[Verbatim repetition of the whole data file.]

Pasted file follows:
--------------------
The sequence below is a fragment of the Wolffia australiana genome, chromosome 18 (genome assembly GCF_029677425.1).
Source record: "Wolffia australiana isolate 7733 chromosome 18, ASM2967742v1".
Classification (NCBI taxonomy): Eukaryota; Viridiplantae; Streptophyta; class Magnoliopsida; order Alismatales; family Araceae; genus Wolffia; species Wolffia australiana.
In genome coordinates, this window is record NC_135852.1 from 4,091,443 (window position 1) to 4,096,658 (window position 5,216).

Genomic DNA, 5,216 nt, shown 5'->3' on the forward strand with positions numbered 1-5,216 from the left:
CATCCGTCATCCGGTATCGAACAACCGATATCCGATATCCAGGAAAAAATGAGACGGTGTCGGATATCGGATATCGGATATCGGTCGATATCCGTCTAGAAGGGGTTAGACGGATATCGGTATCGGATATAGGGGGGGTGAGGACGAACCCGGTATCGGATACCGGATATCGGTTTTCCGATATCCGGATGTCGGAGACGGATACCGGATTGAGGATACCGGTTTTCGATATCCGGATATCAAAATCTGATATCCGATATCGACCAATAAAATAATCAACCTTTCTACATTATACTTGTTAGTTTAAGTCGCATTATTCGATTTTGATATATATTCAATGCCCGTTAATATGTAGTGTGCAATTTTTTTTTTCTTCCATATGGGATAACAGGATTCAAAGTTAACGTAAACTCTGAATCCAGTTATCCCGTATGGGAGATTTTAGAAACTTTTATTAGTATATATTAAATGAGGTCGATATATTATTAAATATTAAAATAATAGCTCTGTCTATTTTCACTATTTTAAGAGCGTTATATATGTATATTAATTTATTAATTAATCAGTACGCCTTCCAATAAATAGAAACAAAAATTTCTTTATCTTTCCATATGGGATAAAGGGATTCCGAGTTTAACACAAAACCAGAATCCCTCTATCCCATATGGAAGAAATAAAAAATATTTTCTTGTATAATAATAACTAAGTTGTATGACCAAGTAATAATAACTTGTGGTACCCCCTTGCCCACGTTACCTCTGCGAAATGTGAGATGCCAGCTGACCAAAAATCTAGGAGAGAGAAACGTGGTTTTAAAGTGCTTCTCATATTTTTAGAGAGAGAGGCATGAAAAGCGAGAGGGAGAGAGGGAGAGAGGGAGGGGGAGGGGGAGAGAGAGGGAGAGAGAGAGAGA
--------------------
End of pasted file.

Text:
The sequence below is a fragment of the Wolffia australiana genome, chromosome 18 (genome assembly GCF_029677425.1).
Source record: "Wolffia australiana isolate 7733 chromosome 18, ASM2967742v1".
Classification (NCBI taxonomy): Eukaryota; Viridiplantae; Streptophyta; class Magnoliopsida; order Alismatales; family Araceae; genus Wolffia; species Wolffia australiana.
In genome coordinates, this window is record NC_135852.1 from 4,091,443 (window position 1) to 4,096,658 (window position 5,216).

Genomic DNA, 5,216 nt, shown 5'->3' on the forward strand with positions numbered 1-5,216 from the left:
CATCCGTCATCCGGTATCGAACAACCGATATCCGATATCCAGGAAAAAATGAGACGGTGTCGGATATCGGATATCGGATATCGGTCGATATCCGTCTAGAAGGGGTTAGACGGATATCGGTATCGGATATAGGGGGGGTGAGGACGAACCCGGTATCGGATACCGGATATCGGTTTTCCGATATCCGGATGTCGGAGACGGATACCGGATTGAGGATACCGGTTTTCGATATCCGGATATCAAAATCTGATATCCGATATCGACCAATAAAATAATCAACCTTTCTACATTATACTTGTTAGTTTAAGTCGCATTATTCGATTTTGATATATATTCAATGCCCGTTAATATGTAGTGTGCAATTTTTTTTTTCTTCCATATGGGATAACAGGATTCAAAGTTAACGTAAACTCTGAATCCAGTTATCCCGTATGGGAGATTTTAGAAACTTTTATTAGTATATATTAAATGAGGTCGATATATTATTAAATATTAAAATAATAGCTCTGTCTATTTTCACTATTTTAAGAGCGTTATATATGTATATTAATTTATTAATTAATCAGTACGCCTTCCAATAAATAGAAACAAAAATTTCTTTATCTTTCCATATGGGATAAAGGGATTCCGAGTTTAACACAAAACCAGAATCCCTCTATCCCATATGGAAGAAATAAAAAATATTTTCTTGTATAATAATAACTAAGTTGTATGACCAAGTAATAATAACTTGTGGTACCCCCTTGCCCACGTTACCTCTGCGAAATGTGAGATGCCAGCTGACCAAAAATCTAGGAGAGAGAAACGTGGTTTTAAAGTGCTTCTCATATTTTTAGAGAGAGAGGCATGAAAAGCGAGAGGGAGAGAGGGAGAGAGGGAGGGGGAGGGGGAGAGAGAGGGAGAGAGAGAGAGA